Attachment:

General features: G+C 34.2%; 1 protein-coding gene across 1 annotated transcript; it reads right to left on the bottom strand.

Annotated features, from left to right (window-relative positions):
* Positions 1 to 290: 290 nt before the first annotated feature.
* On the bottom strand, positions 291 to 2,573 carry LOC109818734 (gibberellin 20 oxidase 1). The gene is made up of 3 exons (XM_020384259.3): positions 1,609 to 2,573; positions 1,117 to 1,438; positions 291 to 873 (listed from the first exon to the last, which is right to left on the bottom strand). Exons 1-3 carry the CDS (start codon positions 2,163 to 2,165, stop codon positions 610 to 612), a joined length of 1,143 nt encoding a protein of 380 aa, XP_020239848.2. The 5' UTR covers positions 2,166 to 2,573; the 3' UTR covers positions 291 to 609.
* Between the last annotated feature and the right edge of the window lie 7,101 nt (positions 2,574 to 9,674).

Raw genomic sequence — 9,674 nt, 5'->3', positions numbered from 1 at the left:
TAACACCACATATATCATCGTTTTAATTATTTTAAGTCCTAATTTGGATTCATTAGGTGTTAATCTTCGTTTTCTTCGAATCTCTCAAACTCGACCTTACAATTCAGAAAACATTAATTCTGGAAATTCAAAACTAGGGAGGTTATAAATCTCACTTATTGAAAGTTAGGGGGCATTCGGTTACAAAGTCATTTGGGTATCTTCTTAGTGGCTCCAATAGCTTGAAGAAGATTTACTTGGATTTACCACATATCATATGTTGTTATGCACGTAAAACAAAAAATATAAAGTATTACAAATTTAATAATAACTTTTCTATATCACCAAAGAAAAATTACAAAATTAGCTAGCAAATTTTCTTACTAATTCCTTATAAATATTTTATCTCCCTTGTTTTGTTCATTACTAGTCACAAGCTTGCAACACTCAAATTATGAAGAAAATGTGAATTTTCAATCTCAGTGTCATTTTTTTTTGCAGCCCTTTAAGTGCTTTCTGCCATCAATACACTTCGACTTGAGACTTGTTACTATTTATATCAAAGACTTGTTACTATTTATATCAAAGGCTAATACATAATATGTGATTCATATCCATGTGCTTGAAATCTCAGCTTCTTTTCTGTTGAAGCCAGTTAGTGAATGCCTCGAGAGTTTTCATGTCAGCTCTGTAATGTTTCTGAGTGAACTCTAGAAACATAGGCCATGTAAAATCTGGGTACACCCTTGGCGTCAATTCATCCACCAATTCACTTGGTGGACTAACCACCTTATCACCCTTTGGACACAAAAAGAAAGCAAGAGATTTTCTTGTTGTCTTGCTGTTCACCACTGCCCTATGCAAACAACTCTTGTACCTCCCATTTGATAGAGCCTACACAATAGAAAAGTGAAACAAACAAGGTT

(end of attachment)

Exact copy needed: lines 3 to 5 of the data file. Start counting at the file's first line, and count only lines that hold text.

* Positions 1 to 290: 290 nt before the first annotated feature.
* On the bottom strand, positions 291 to 2,573 carry LOC109818734 (gibberellin 20 oxidase 1). The gene is made up of 3 exons (XM_020384259.3): positions 1,609 to 2,573; positions 1,117 to 1,438; positions 291 to 873 (listed from the first exon to the last, which is right to left on the bottom strand). Exons 1-3 carry the CDS (start codon positions 2,163 to 2,165, stop codon positions 610 to 612), a joined length of 1,143 nt encoding a protein of 380 aa, XP_020239848.2. The 5' UTR covers positions 2,166 to 2,573; the 3' UTR covers positions 291 to 609.
* Between the last annotated feature and the right edge of the window lie 7,101 nt (positions 2,574 to 9,674).